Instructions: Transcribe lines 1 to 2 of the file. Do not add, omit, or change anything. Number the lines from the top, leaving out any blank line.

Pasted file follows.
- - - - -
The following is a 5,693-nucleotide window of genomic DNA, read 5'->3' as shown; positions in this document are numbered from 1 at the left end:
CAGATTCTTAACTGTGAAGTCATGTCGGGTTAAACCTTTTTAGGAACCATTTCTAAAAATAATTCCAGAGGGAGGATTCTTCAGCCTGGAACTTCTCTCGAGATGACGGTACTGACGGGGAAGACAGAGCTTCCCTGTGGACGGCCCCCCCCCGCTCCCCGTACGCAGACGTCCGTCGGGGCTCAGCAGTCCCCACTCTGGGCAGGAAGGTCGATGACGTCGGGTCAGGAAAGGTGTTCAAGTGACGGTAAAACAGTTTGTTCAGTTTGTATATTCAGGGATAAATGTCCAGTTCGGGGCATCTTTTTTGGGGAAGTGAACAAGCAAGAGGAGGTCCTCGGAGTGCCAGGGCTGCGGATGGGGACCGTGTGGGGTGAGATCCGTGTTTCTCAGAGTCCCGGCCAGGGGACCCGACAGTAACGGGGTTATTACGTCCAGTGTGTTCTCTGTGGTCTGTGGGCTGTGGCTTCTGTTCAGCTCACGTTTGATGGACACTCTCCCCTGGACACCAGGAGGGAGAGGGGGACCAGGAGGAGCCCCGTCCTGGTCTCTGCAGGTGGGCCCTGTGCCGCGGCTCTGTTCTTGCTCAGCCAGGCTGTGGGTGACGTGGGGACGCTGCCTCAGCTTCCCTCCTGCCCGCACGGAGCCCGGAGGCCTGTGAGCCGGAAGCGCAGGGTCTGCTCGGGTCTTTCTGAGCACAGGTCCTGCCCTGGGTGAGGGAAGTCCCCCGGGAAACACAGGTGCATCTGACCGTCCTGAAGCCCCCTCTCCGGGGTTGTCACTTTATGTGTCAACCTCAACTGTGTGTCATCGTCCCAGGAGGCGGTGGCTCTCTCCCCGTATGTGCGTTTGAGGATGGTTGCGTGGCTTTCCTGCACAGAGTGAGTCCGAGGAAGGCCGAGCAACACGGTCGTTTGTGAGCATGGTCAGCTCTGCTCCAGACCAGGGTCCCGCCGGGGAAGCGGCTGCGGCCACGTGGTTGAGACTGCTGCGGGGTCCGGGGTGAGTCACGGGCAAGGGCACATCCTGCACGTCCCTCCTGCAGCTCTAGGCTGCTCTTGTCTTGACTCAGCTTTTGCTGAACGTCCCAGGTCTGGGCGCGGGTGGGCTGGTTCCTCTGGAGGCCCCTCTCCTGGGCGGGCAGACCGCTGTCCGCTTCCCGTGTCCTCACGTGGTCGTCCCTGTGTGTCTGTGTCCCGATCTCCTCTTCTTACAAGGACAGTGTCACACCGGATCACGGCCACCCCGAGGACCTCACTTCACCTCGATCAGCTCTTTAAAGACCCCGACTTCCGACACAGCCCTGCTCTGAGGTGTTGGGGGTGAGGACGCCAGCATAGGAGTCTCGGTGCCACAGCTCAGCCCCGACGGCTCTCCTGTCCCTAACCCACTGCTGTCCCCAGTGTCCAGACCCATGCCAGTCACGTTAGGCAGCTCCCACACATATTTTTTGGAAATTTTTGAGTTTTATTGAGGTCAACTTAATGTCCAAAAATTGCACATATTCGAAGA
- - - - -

The following is a 5,693-nucleotide window of genomic DNA, read 5'->3' as shown; positions in this document are numbered from 1 at the left end:
CAGATTCTTAACTGTGAAGTCATGTCGGGTTAAACCTTTTTAGGAACCATTTCTAAAAATAATTCCAGAGGGAGGATTCTTCAGCCTGGAACTTCTCTCGAGATGACGGTACTGACGGGGAAGACAGAGCTTCCCTGTGGACGGCCCCCCCCCGCTCCCCGTACGCAGACGTCCGTCGGGGCTCAGCAGTCCCCACTCTGGGCAGGAAGGTCGATGACGTCGGGTCAGGAAAGGTGTTCAAGTGACGGTAAAACAGTTTGTTCAGTTTGTATATTCAGGGATAAATGTCCAGTTCGGGGCATCTTTTTTGGGGAAGTGAACAAGCAAGAGGAGGTCCTCGGAGTGCCAGGGCTGCGGATGGGGACCGTGTGGGGTGAGATCCGTGTTTCTCAGAGTCCCGGCCAGGGGACCCGACAGTAACGGGGTTATTACGTCCAGTGTGTTCTCTGTGGTCTGTGGGCTGTGGCTTCTGTTCAGCTCACGTTTGATGGACACTCTCCCCTGGACACCAGGAGGGAGAGGGGGACCAGGAGGAGCCCCGTCCTGGTCTCTGCAGGTGGGCCCTGTGCCGCGGCTCTGTTCTTGCTCAGCCAGGCTGTGGGTGACGTGGGGACGCTGCCTCAGCTTCCCTCCTGCCCGCACGGAGCCCGGAGGCCTGTGAGCCGGAAGCGCAGGGTCTGCTCGGGTCTTTCTGAGCACAGGTCCTGCCCTGGGTGAGGGAAGTCCCCCGGGAAACACAGGTGCATCTGACCGTCCTGAAGCCCCCTCTCCGGGGTTGTCACTTTATGTGTCAACCTCAACTGTGTGTCATCGTCCCAGGAGGCGGTGGCTCTCTCCCCGTATGTGCGTTTGAGGATGGTTGCGTGGCTTTCCTGCACAGAGTGAGTCCGAGGAAGGCCGAGCAACACGGTCGTTTGTGAGCATGGTCAGCTCTGCTCCAGACCAGGGTCCCGCCGGGGAAGCGGCTGCGGCCACGTGGTTGAGACTGCTGCGGGGTCCGGGGTGAGTCACGGGCAAGGGCACATCCTGCACGTCCCTCCTGCAGCTCTAGGCTGCTCTTGTCTTGACTCAGCTTTTGCTGAACGTCCCAGGTCTGGGCGCGGGTGGGCTGGTTCCTCTGGAGGCCCCTCTCCTGGGCGGGCAGACCGCTGTCCGCTTCCCGTGTCCTCACGTGGTCGTCCCTGTGTGTCTGTGTCCCGATCTCCTCTTCTTACAAGGACAGTGTCACACCGGATCACGGCCACCCCGAGGACCTCACTTCACCTCGATCAGCTCTTTAAAGACCCCGACTTCCGACACAGCCCTGCTCTGAGGTGTTGGGGGTGAGGACGCCAGCATAGGAGTCTCGGTGCCACAGCTCAGCCCCGACGGCTCTCCTGTCCCTAACCCACTGCTGTCCCCAGTGTCCAGACCCATGCCAGTCACGTTAGGCAGCTCCCACACATATTTTTTGGAAATTTTTGAGTTTTATTGAGGTCAACTTAATGTCCAAAAATTGCACATATTCGAAGA